– Mike

  29. I worked for VS in the late 90′s, and the styles have done a radical change. From sexy sophisticated to teenage porn.

    I’m now a 43 yr old mom – who feels sexier than I did in my 20′s! I still want pretty bras and panties that match!! I loved that VS had cottons that could be worn with most of their bras – now the panties are so minimally cut I might as well go commando!! And the bras don’t fit properly (overhang).
    And I’m wearing the correct sizes!
    Unlike in my younger days, I have $$$ to spend and I haven’t found lingerie that I like as well as the VS merchandise of old. Yes, I’ve tried the links suggested here.
    Sadly, VS has forgotten the concept that they started with, and turned up their noses on the customers who made them a world power.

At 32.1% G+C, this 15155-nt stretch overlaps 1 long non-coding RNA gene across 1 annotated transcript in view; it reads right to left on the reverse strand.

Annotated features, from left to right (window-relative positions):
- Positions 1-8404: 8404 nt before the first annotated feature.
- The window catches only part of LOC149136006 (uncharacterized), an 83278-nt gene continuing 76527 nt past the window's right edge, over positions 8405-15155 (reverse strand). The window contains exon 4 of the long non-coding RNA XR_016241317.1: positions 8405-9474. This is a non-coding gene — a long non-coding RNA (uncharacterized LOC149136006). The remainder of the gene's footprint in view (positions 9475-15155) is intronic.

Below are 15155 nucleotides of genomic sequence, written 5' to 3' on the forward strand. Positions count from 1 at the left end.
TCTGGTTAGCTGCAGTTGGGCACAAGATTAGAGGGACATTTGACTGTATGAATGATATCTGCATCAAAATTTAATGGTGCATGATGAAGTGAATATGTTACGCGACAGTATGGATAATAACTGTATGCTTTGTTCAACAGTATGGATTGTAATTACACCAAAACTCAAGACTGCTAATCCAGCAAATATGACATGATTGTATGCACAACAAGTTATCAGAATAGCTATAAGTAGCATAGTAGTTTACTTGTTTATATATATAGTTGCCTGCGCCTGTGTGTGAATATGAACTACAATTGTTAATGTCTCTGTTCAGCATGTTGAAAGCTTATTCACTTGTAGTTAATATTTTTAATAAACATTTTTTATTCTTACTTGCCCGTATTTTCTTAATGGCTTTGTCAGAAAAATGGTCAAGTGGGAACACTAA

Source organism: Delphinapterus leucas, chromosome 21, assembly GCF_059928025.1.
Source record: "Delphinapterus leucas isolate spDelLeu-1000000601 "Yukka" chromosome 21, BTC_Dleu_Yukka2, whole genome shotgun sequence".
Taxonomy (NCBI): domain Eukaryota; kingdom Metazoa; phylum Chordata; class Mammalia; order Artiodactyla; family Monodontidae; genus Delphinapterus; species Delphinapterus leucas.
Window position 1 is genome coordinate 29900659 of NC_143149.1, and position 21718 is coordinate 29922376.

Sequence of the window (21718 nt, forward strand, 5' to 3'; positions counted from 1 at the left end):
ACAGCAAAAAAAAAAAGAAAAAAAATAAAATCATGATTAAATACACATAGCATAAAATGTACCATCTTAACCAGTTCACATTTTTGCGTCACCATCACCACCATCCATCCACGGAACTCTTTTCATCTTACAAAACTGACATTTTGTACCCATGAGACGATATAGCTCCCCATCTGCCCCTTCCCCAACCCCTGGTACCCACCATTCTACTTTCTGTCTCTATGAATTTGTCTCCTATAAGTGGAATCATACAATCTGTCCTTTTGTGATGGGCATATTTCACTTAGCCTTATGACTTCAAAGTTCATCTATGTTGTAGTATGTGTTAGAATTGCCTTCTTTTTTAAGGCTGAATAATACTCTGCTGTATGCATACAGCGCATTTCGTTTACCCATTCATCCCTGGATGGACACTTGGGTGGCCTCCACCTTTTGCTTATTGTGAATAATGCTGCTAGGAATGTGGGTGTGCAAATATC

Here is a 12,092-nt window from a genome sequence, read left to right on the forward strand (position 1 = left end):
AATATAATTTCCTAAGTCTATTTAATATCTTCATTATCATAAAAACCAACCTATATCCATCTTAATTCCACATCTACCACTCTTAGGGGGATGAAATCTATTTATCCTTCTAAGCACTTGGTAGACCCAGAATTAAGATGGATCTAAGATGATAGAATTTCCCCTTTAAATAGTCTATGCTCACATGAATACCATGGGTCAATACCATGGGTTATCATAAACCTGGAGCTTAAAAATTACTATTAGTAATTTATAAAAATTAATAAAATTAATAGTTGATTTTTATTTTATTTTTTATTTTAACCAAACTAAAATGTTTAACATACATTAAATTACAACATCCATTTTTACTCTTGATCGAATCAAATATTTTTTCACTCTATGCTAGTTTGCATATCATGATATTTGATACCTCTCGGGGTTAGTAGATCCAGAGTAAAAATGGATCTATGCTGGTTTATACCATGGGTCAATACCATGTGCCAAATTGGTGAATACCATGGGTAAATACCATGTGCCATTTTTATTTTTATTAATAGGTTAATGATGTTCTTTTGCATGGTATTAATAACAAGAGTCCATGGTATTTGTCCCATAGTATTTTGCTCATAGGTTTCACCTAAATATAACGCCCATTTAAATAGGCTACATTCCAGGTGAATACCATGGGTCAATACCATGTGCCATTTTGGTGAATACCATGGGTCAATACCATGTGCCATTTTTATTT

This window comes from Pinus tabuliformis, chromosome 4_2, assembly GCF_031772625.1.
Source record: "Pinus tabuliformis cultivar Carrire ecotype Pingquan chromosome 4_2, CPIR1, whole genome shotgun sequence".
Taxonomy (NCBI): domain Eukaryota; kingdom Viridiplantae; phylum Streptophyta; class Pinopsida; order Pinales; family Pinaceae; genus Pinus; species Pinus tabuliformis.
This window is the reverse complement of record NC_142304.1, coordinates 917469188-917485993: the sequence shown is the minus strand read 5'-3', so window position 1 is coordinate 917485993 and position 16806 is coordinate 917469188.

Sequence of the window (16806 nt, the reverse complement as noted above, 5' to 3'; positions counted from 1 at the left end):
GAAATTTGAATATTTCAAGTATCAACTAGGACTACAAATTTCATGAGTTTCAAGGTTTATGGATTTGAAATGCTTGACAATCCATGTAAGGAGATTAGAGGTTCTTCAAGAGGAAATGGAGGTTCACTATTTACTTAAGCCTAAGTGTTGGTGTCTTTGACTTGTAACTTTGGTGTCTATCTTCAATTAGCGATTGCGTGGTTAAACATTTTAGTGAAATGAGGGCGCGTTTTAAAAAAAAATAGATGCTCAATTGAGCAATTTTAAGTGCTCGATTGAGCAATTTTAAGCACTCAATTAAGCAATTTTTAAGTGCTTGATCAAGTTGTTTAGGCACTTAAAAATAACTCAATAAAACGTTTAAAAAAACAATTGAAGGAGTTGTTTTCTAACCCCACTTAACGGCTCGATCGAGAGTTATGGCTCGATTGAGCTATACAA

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Holly Buchanan is a marketing to women consultant specializing in marketing to women online. You can read her blog at http://marketingtowomenonline.typepad.com She is the co-author, along with Michele Miller of The Soccer Mom Myth - Today's Female Consumer - Who She Really Is, Why She Really Buys.